4. Chris   February 11, 2014 at 12:46 am

    Every U.S. citizen- in country or abroad, has the right to a fair trial, and is innocent before before proven guilty, period. Whoever wrote this story is a moron.

    Reply
  5. Jacob   February 11, 2014 at 12:45 am

    Are we seriously even posing this as a question?

    Reply
  6. lawrence   February 11, 2014 at 12:43 am

    “Americans” who want to kill Americans are NOT Americans so their is no debate there. Any human being who publicly announce they want to kill other human, American or not, in the name of what ever crap they believe in needs to be dealt with appropriately. There is no debate there either.

    Reply
    • W.L. Williams, MD   February 11, 2014 at 6:20 am

      In a country with tens of thousands of murders every year, there are a lot of Americans who want to kill other Americans. That is not the issue. Terrorists are murderers like the thug on Main Street committing an armed robbery.
      If found guilty of murder by due process, imprisonment is called for. (Look up what Norway is doing in their prison system. Opportunities for psychological help, education, job placement, etc. No violence and no recidivism.)
      Violence is violence — whatever the cause. Treat it in a humane way after a jury has decided guilt. Otherwise we make the mistake of keeping these circles of violence going for yet another century.

      Reply
  7. Ashwin Campbell   February 11, 2014 at 12:41 am

    The government definitely has the right, and duty, to take out any potential threat preemptively, even if the target is a citizen. It is up to each citizen to live their life in a law abiding way or face penalties.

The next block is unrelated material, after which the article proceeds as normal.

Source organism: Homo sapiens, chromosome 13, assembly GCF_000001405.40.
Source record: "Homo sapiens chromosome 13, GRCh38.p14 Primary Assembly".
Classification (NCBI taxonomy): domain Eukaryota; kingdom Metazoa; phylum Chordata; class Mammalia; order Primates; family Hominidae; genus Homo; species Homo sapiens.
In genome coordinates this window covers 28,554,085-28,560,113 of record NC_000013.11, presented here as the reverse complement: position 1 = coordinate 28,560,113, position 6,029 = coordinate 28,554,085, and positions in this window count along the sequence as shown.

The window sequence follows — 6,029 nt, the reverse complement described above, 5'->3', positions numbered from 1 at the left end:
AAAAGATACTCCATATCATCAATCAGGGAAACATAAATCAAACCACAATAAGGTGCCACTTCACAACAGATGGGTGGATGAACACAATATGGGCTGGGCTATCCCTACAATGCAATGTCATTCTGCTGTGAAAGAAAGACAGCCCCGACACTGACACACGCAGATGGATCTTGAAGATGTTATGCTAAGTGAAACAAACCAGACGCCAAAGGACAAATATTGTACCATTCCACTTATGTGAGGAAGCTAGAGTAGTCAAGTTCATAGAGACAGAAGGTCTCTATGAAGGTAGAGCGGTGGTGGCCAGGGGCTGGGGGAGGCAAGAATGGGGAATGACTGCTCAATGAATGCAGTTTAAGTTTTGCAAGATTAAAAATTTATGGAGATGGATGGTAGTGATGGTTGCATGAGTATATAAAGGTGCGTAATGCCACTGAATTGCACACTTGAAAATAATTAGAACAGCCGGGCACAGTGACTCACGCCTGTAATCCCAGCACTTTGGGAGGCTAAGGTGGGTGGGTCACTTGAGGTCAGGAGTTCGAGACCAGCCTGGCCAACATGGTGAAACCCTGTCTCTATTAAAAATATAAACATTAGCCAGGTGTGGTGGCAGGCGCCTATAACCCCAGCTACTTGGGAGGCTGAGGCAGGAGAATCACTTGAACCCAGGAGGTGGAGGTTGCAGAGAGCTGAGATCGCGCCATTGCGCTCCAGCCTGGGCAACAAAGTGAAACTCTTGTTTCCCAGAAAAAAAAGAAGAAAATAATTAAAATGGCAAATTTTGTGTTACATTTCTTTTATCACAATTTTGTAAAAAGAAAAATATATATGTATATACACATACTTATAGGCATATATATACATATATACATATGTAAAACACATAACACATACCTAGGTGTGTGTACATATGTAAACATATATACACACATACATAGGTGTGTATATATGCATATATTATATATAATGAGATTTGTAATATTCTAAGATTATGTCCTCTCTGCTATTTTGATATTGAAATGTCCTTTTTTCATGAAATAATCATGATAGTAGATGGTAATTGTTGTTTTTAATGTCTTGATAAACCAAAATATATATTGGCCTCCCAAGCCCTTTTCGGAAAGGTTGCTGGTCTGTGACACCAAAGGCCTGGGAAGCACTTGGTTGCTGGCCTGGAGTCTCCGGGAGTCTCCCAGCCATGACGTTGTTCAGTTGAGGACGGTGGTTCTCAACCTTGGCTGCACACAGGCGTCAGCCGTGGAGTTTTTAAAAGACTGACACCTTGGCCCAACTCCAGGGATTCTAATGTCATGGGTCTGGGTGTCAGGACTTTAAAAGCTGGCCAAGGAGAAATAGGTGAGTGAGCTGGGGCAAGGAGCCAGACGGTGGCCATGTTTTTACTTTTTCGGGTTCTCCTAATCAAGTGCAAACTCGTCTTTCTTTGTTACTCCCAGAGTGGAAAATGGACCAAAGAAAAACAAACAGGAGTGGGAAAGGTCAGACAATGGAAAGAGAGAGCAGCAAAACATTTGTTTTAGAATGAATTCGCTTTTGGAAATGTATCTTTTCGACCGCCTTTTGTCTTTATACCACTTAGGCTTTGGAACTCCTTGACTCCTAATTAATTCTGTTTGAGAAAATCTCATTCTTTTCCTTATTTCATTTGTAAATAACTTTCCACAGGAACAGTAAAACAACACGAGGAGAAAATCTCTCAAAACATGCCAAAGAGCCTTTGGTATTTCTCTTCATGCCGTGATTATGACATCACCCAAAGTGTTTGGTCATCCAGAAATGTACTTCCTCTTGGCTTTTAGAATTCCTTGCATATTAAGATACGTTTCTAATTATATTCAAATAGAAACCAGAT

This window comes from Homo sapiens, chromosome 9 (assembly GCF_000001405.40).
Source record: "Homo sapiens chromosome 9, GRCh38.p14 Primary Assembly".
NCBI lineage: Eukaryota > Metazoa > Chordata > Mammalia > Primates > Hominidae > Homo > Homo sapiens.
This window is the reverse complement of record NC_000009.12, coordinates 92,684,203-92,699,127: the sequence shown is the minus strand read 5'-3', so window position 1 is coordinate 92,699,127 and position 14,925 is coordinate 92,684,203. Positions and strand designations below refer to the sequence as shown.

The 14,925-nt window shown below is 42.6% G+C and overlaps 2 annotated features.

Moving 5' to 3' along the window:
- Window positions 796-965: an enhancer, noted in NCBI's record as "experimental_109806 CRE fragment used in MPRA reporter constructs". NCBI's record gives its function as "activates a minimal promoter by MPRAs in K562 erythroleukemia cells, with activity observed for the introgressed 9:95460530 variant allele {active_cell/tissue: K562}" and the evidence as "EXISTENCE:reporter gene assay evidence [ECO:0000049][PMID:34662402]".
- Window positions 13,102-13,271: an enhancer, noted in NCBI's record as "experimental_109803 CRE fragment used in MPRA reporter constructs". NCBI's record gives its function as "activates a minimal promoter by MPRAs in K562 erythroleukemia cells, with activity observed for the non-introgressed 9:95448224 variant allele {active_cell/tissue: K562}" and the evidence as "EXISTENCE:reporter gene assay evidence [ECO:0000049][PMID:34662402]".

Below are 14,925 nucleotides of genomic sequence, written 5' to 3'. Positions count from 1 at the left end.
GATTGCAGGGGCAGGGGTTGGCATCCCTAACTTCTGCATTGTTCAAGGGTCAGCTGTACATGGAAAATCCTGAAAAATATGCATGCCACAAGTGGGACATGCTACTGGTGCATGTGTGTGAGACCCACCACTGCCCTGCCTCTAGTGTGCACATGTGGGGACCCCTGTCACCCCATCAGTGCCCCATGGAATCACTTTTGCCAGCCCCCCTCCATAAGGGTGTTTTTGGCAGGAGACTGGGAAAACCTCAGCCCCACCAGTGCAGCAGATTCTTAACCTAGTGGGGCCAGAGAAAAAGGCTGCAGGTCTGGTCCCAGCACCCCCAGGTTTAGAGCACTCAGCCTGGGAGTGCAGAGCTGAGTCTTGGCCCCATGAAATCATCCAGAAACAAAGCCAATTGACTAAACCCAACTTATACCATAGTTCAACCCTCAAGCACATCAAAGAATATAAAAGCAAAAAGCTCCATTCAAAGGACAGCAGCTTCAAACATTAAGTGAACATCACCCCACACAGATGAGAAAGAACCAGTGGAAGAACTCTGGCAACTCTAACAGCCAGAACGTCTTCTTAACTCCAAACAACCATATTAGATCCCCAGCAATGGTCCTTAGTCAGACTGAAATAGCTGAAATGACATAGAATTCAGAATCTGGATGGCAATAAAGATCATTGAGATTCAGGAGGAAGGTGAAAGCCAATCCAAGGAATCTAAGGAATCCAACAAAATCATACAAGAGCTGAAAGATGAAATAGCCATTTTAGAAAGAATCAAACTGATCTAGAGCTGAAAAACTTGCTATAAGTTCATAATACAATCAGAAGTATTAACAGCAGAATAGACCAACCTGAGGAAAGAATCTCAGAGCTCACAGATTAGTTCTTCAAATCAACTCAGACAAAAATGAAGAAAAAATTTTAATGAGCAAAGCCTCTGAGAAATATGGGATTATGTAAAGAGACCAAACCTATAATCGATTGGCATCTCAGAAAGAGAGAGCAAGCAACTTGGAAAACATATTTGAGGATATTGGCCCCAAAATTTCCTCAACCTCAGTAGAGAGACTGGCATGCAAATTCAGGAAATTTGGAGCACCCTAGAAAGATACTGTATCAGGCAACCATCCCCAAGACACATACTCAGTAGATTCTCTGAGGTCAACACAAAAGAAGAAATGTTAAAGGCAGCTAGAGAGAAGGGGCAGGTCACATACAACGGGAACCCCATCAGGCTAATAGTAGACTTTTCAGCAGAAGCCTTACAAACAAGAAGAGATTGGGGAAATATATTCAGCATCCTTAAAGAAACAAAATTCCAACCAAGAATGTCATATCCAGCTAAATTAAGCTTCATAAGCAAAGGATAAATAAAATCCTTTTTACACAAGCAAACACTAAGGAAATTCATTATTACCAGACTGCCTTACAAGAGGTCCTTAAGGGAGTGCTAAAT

Reply
    • W.L. Williams, MD   February 11, 2014 at 6:25 am

      But who decides whether there is a potential threat? Liars like Mr. Clapper of the NSA? Secret courts that rubber stamp violations of the constitution? That is the problem. With the laws written the way they are now, ANYONE can be found guilty and hauled off to a concentration camp or (now) they can be eliminated secretly by a drone.

      Reply
  8. no one of consequence   February 10, 2014 at 11:34 pm

    I think due process requires a trial before an execution.

    Reply
    • Reid Taylor   February 10, 2014 at 11:50 pm

      Amen, this shouldn’t even be up for discussion. Just like the NSA, once again American citizens are being treated as the terrorists. How many freedoms are we going to give up?

      Reply
  9. Eliseo Guajardo   February 10, 2014 at 11:22 pm

    When someone goes in our military service, we swear to fight, protect and fight against foreign and domestic enemies. If one of our own becomes the enemy, well, end of conversation.

    Reply
  10. drjld   February 10, 2014 at 11:19 pm

    It is the least they can do to traitors who want to kill Americans. That alone should strip them of citizenship.

    They have forsaken their own country to fight against us. They deserve execution as traitors, and how that execution occurs is the business of the government. Execute him, and others of the same ilk.

    They should not have the protections that loyal Americans have by dint of a citizenship they hold dear. They should be viewed and treated as the enemy of us all.

    Reply